D.C. Council member Michael Brown, I-at large, expects voters to believe that he had no idea that $113,950 went missing from his re-election account. But given his own questionable behavior over the years, he has forfeited the benefit of the doubt.
Brown claims "unexplainable expenditures" were surreptitiously made by former campaign treasurer Hakim Sutton, whom he fired in June. Sutton's attorney insists his client was just following orders from Brown. So somebody is not telling the truth, and Brown's long record of evasion and deception suggests that somebody just might be him.
In 2008, the son of former Democratic National Committee Chairman Ron Brown suddenly claimed he was an "independent" to circumvent the Home Rule Act, which doesn't allow more than three at-large members to be "affiliated" with the same party. Brown, who campaigned as an "independent Democrat," failed to report $122,000 in expenditures during that campaign.
Earlier this year, council members repealed controversial online gambling legislation that Brown had pushed through at the last minute. At a Jan. 26 hearing before the Finance and Revenue Committee, he denied that he snuck the gambling provision into the FY2011 supplemental budget bill without proper public vetting. His version of events was challenged by committee Chairman Jack Evans, D-Ward 2, who noted in a Feb. 1 memo that "questions were raised as to whether the members of the Council were actually aware of the inclusion of i-gaming in the bill, particularly as it was not circulated until 2:17 am the day of the initial vote." Evans added that the timeframe "did not allow for residents or other stakeholders to express their views through a formal hearing process." As it happens, Brown was then employed by a law firm with a gaming practice.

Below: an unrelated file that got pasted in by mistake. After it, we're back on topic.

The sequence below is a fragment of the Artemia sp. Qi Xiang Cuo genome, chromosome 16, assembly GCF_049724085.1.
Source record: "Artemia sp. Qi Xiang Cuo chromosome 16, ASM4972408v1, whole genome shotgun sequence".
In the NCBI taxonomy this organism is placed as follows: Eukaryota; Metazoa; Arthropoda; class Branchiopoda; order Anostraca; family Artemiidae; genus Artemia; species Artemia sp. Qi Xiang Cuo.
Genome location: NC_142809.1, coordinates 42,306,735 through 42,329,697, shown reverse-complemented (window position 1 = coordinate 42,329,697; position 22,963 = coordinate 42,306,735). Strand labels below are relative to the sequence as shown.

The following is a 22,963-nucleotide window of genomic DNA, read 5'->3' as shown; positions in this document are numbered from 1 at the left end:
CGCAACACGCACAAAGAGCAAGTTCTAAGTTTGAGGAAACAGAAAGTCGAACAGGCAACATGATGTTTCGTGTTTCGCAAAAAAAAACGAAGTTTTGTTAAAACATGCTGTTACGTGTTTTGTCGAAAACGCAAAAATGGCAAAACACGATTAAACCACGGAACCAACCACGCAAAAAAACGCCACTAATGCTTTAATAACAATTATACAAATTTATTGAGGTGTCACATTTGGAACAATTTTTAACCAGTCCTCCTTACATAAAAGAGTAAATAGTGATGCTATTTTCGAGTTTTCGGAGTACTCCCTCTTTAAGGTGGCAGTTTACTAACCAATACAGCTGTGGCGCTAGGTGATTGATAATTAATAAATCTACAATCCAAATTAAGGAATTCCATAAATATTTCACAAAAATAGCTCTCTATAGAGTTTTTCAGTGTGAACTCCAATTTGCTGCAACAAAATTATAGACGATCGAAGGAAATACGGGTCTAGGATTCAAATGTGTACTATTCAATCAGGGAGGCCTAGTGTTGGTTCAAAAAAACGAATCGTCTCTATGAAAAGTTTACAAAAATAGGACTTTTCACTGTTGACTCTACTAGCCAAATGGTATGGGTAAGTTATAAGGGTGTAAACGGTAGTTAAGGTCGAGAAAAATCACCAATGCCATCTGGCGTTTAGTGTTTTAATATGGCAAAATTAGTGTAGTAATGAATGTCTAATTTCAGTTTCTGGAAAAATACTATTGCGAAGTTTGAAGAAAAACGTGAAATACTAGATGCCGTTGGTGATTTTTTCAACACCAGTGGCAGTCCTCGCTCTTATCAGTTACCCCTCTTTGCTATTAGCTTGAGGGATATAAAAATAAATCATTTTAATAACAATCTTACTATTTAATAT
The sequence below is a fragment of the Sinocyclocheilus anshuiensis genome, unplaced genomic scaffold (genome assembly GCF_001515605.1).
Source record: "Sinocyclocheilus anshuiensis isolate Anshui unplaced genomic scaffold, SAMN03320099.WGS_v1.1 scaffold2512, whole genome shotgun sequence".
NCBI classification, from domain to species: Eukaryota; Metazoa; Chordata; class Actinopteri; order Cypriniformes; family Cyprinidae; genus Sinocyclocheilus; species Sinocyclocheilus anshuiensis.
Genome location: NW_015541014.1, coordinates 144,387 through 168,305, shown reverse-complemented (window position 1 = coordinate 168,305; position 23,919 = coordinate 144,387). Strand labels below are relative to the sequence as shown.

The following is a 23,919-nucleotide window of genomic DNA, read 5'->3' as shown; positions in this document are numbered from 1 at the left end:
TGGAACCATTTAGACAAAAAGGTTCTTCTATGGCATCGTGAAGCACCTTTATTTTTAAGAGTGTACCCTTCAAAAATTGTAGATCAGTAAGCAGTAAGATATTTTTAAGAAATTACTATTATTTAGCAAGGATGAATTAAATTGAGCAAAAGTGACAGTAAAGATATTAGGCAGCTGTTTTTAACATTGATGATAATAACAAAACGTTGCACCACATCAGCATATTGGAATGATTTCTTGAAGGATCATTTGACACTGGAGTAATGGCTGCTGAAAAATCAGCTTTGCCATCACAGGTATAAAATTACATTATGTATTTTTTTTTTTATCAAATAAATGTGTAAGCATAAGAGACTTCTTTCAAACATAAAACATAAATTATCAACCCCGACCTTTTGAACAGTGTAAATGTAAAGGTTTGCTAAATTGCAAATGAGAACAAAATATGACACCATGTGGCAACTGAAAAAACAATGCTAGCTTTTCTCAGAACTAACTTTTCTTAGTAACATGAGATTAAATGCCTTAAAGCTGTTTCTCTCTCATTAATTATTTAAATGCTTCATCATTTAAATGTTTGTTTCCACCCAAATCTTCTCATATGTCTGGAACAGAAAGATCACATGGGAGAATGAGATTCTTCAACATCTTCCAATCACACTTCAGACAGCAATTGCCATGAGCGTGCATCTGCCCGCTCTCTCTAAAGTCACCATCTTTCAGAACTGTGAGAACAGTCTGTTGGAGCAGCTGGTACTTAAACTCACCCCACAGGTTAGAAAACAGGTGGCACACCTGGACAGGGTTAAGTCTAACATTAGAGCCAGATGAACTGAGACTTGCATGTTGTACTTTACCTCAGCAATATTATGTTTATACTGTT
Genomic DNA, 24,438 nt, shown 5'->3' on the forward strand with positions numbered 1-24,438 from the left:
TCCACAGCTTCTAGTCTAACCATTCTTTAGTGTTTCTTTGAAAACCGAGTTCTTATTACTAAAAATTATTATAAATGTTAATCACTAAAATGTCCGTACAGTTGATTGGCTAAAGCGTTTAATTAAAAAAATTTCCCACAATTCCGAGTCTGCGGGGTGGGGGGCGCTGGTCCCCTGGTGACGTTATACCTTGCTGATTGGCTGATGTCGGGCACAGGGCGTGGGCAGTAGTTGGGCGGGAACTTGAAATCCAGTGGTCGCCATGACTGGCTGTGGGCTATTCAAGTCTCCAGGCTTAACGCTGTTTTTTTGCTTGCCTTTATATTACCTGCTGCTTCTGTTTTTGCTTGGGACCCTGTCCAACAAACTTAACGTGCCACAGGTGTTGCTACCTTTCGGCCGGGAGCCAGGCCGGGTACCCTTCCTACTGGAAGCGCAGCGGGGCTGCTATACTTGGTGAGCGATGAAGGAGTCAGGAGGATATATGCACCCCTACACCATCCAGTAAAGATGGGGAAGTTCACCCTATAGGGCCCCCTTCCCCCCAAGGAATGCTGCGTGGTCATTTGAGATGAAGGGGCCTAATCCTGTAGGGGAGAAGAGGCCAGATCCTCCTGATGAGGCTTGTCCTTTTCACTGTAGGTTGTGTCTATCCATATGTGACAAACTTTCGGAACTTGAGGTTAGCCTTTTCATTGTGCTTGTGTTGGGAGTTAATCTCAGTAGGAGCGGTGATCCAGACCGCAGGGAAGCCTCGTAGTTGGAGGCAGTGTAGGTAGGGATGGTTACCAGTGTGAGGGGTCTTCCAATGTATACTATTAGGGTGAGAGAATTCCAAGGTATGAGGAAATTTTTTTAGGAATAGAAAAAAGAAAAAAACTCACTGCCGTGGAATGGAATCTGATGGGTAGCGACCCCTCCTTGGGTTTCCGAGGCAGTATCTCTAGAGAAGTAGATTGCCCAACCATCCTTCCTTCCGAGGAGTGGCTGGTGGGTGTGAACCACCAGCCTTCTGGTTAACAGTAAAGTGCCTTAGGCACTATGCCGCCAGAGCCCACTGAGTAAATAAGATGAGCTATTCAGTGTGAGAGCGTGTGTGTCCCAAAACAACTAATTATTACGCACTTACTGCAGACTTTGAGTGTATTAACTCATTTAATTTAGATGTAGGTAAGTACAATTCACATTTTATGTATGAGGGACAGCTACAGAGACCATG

Brown's handling of his private finances is apparently just as undisciplined as his public campaigns. The Washington Post reports that the council member's driver's license was suspended five times in eight years for his failure to pay traffic citations. He has also been dogged by IRS tax liens and foreclosure notices.
The Examiner's Alan Blinder reported Tuesday that auditors at the D.C. Office of Campaign Finance found that, in addition to the missing funds, Brown's re-election campaign also failed to report $8,446 in donations and $12,329 in expenses. This isn't an incident, it's a disturbing pattern. It reflects either incompetence or sinister motives, either of which should be a deal-breaker for the voters.